Blue Bird (1940)
Fox’s head Darryl F. Zanuck’s produced “The Blue Bird,” as a Technicolor star vehicle for Shirley Temple and sort of a response to MGM’s smash hit, “The Wizard of Oz,” with Judy Garland in the lead role Zanuck hoped would go to Temple.
Adapted from the allegorical stage play by Maurice Maeterlinck (filmed as silent by Maurice Tourneur in 1918).
Like ”The Wizard of Oz,” “The Blue Bird” is bookended with black-and-white sequences, using Technicolor for the film’s lavishly mounted fantasy scenes.
Gale Sondergaard, who had been first choice to play the Wicked Witch of the West in Wizard, was cast as Blue Bird’s villainess.
Set in mid-Europe in the late 18th century, the story concerns Mytyl (Temple) and Tyltyl (John Russell), the children of a woodchopper (Russell Hicks) who has gone to fight in a war. Heartbroken, the kids decide to run away from home in search of the Bluebird of Happiness, hoping it will solve all their problems.
Falling asleep, Mytyl and Tyltyl dream that the good fairy Berylune (Jessie Berylune) is leading the search, accompanied by their pets, Tylo the dog and Tylette the cat, who have assumed human form (played by Eddie Collins and Sondergaard).
Before arriving at the far-from-unexpected realization that the elusive Bluebird of Happiness is no further than their own backyard,
In their journey, the kids go through some amazing experiences, including a raging forest fire (Fox’s special-effects master Fred Sersen was Oscar-nominated) and an unsettling visit to “The Land of the Unborn”.
Lavishly elaborate but too heavyhanded, leaden and allegorical for children, “The Blue Bird” was one of Shirley Temple’s biggest commercial flop. At 12, Temple was beginning to lose her core audiences. Later on, despite valiant efforts, she was unable to make a smooth transition to more mature roles.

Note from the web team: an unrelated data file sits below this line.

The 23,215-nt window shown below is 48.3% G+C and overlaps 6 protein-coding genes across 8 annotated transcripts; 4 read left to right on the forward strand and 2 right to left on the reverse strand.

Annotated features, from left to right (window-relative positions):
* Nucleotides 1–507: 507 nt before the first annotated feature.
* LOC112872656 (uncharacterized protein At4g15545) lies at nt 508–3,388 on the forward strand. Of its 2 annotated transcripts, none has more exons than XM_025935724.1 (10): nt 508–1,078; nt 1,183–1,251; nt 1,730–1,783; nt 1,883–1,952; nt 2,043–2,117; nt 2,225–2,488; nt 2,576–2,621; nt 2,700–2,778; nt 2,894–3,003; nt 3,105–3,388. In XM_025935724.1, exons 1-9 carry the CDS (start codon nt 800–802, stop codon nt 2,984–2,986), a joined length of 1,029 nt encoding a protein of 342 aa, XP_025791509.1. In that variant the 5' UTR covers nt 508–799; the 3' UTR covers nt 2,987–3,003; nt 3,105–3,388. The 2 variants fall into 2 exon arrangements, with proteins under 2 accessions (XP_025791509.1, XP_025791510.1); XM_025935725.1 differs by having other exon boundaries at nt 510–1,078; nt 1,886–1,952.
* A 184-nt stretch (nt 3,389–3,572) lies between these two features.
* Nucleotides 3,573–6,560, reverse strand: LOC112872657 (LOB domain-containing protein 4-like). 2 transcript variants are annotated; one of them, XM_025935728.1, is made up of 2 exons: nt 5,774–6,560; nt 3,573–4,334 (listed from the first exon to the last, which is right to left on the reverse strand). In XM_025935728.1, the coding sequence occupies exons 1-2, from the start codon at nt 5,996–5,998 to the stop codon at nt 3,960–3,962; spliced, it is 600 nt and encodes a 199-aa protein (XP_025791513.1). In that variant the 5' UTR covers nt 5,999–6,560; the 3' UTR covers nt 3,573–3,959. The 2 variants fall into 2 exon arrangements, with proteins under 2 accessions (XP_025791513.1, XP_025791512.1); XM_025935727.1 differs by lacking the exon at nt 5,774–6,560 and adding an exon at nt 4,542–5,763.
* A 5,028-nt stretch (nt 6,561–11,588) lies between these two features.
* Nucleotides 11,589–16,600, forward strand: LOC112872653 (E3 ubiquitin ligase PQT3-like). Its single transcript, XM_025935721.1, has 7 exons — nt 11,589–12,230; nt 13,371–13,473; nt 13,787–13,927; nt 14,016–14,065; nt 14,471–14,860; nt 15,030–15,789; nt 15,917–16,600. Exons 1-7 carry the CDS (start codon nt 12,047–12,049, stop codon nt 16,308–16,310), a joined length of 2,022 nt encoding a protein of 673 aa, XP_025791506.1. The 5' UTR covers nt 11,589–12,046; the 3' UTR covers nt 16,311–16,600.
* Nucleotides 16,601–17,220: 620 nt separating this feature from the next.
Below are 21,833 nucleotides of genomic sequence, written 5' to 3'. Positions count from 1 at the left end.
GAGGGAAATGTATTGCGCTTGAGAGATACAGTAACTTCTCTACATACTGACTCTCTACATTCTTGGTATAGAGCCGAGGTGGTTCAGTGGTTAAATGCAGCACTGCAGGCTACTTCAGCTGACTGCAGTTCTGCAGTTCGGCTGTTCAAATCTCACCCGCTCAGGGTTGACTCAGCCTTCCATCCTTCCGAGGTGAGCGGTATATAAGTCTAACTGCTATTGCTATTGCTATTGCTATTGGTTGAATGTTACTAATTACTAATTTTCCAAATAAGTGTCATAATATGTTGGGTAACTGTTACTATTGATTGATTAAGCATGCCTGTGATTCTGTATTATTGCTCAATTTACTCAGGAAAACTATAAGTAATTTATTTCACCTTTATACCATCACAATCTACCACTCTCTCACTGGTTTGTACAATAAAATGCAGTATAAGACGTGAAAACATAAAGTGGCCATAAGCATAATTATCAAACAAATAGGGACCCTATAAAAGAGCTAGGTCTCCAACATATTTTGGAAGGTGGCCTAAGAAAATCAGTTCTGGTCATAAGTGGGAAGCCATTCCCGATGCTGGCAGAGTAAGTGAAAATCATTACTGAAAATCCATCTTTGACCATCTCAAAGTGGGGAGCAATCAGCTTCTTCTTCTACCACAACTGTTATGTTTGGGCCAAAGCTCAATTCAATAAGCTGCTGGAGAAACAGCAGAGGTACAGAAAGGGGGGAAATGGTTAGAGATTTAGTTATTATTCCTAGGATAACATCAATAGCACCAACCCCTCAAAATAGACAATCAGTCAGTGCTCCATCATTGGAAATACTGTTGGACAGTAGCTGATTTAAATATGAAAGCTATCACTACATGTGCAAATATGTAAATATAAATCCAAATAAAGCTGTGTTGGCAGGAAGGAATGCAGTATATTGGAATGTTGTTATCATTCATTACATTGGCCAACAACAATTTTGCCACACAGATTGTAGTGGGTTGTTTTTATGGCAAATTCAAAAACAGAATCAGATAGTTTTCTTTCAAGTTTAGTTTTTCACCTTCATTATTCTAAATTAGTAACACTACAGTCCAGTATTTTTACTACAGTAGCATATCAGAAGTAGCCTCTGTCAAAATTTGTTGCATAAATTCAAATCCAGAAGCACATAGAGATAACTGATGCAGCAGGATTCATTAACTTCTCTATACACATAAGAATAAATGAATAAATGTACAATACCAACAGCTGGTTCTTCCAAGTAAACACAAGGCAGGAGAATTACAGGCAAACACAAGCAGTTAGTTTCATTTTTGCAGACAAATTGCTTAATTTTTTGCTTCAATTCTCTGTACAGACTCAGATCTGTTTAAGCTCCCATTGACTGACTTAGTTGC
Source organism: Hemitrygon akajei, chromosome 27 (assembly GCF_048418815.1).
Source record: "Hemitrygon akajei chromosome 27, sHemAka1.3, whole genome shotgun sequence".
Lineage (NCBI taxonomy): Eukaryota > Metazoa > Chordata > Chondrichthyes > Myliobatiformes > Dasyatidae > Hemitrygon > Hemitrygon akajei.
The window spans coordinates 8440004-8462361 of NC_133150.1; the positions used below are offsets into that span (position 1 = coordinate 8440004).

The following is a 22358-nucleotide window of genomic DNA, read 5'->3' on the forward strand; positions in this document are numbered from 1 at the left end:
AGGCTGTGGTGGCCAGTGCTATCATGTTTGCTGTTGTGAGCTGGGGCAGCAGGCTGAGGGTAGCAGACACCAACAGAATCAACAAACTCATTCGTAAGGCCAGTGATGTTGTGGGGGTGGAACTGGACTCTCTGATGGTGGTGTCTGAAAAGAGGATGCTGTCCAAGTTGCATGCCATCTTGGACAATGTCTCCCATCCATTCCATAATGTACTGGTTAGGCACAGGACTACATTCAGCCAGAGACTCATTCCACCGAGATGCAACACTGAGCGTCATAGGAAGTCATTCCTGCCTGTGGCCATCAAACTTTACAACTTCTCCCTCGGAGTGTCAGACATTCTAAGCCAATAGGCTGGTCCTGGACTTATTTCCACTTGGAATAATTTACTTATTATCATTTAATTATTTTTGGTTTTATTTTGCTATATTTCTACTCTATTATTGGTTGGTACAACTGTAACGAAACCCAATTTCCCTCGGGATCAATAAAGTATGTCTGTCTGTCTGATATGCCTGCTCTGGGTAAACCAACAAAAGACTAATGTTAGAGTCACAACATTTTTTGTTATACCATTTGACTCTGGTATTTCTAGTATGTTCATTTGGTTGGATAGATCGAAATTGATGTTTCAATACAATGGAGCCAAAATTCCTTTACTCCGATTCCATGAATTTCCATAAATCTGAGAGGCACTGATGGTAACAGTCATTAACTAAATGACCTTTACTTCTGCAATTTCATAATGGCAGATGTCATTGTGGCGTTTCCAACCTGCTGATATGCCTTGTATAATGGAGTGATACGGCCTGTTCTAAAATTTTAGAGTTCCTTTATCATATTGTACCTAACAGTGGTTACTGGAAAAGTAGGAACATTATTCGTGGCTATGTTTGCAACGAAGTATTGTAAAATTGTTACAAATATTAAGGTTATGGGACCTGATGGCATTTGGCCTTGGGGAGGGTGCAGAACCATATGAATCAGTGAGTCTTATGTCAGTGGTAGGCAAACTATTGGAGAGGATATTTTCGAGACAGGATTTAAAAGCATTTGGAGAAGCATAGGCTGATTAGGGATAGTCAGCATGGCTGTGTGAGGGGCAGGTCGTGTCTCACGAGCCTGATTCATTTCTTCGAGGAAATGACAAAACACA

Troubled as it is, this version is still superior to George Cukor’s 1976 US-Soviet version, starring Elizabeth, Jane Fonda, Ava Gardner, and others.
Oscar Nominations: 2
Cinematography (Color): Arthur Miller and Ray Rennahan
Special Effects: Fred Sersen, photographic; E.H. Hansen, sound.
Oscar Awards: None
“The Thief of Bagdad” won the Cinematography (Georges Perinal) and Special Effects Oscars.
Running time: 98 Minutes.
Directed by Walter Lang
Screenplay: Ernest Pascal
Twentieth Century Fox
Shirley Temple as Mytyl Tyl
Spring Byington as Mummy Tyl
Nigel Bruce as Mr. Luxury
Gale Sondergaard as Tylette
Eddie Collins as Tylo the dog
Sybil Jason as Angela Berligot
Jessie Ralph as Fairy Berylune
Helen Ericson as Light
Johnny Russell as Tyltyl Tyl
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